Volunteer ‘army’ being trained to help with contact tracing in Ohio

Local News

COLUMBUS, Ohio (WDTN) – On Monday Dr. Amy Acton revealed the state is developing new coronavirus testing strategies to better contain the virus. She says a volunteer “army” will soon be ready to help the state’s professional healthcare workers. 

Before restrictions are eased and the state reopens the economy, better and more thorough testing must be conducted throughout Ohio. But a national shortage of tests means the state cannot pinpoint who is infectious and when and where it happened. Trained volunteers could soon be able to help. 

Dr. Amy Acton says, “This will all be key to us being able to control this virus from really getting out of hand into a huge spike.” 

A new strategy to track the spread of the coronavirus will also help the state eventually reopen the economy and ease restrictions on businesses. 

Governor DeWine says, “That is an essential component of getting back to work. Closer, yes, but we’re not there yet. Every day that goes by we have more ability to do testing.”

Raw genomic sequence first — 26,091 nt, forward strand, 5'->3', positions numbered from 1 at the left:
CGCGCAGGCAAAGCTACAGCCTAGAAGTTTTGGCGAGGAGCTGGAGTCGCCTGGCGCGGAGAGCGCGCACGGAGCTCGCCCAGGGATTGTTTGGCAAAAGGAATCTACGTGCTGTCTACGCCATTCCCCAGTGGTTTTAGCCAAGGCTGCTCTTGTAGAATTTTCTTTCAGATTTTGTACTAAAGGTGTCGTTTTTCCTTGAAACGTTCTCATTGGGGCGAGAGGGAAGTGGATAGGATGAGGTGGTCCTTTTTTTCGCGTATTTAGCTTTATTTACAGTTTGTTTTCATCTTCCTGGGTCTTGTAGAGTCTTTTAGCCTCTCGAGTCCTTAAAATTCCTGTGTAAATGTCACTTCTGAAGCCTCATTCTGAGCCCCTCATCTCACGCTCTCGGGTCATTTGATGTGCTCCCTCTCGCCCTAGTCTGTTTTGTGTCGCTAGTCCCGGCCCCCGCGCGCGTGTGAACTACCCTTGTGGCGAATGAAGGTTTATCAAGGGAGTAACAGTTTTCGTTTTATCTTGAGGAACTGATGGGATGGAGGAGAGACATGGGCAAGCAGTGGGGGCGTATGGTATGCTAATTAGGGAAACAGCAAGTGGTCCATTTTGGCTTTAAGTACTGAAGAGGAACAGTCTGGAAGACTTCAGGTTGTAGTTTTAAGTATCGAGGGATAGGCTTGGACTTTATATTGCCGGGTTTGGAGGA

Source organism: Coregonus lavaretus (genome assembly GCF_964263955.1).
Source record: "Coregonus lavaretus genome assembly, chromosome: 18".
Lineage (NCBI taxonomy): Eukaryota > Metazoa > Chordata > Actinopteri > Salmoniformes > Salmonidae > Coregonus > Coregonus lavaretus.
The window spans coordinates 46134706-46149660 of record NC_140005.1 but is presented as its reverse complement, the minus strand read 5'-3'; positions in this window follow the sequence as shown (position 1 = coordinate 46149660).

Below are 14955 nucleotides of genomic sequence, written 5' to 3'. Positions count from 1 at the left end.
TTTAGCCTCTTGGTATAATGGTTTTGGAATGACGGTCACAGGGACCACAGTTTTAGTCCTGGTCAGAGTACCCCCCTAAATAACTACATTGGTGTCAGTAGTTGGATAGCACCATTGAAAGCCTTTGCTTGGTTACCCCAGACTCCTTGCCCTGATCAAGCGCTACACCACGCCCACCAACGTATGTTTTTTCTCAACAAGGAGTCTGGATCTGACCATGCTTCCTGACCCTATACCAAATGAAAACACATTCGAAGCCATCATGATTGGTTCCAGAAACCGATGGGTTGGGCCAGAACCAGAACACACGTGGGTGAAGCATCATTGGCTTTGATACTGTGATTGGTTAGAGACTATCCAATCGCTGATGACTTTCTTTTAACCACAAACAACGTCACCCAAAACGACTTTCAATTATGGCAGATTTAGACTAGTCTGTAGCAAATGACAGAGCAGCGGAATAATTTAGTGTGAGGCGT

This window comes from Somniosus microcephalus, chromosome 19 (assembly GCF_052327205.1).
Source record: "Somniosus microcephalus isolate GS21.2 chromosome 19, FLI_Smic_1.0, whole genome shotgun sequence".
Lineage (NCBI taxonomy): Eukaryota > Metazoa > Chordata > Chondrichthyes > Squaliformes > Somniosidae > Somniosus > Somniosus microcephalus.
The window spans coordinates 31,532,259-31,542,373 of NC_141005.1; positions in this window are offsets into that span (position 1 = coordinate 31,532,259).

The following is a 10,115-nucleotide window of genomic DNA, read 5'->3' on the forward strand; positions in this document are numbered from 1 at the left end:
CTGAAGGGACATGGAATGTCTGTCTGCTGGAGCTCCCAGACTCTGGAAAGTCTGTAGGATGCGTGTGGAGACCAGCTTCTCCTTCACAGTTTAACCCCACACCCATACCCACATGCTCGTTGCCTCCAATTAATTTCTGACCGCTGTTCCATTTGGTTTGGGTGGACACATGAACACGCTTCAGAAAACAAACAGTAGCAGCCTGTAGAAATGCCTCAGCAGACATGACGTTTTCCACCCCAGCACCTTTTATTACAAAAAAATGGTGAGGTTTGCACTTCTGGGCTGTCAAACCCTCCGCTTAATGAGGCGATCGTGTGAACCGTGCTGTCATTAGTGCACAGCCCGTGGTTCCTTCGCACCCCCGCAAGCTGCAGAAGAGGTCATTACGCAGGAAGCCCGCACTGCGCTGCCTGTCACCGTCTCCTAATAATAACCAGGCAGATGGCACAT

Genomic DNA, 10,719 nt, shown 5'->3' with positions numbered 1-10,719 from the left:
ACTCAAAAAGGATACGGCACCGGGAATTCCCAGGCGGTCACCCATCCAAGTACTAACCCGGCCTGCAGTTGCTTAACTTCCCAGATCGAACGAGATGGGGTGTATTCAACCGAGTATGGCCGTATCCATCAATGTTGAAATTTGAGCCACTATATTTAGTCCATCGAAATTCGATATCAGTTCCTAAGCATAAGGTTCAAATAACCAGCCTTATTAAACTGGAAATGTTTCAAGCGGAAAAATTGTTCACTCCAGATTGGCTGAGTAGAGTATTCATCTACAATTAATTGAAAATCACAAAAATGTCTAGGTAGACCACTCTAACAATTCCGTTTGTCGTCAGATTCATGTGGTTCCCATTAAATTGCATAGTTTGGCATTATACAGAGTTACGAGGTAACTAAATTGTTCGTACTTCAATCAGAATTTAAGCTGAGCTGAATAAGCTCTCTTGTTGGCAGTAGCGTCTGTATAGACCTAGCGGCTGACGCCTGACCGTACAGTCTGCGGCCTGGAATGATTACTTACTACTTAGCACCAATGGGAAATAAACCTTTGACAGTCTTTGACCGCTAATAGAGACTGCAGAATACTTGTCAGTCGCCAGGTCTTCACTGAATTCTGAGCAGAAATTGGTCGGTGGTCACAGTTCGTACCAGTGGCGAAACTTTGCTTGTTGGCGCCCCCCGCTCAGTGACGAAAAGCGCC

On Monday Dr. Acton announced the state will train what she’s calling an army of volunteers that will help trace the coronavirus to better utilize the state’s resources. “Let’s just say we have the testing. You want to know someone is infectious the second they are. So, the quicker you can identify them is the very first step.” 

The CDC says contact tracing will identify people exposed to cases of infection, assess those contacts, and provide appropriate treatment. Dr. Acton says for weeks the state has partnered with medical schools and professional schools to train volunteers. “Alongside our experienced public health officials, we’re going to bring new troops to the table. It’s kind of bootstraps. But they’ll actually be doing a lot of this work virtually.” 

Additionally, she says the state will soon have mobile testers that will go to hotspots in order to quickly investigate. “We really need to do this part professionally and well, so that we don’t see a rebound.” 

Dr. Acton says so volunteers have already lined up to sign up online that the state can’t keep up right now. And for anyone concerned about funding, Dr. Acton adds these tracing efforts are cheap compared to the cost of ventilators, and the work needs to be done in order to prevent a rebound. 

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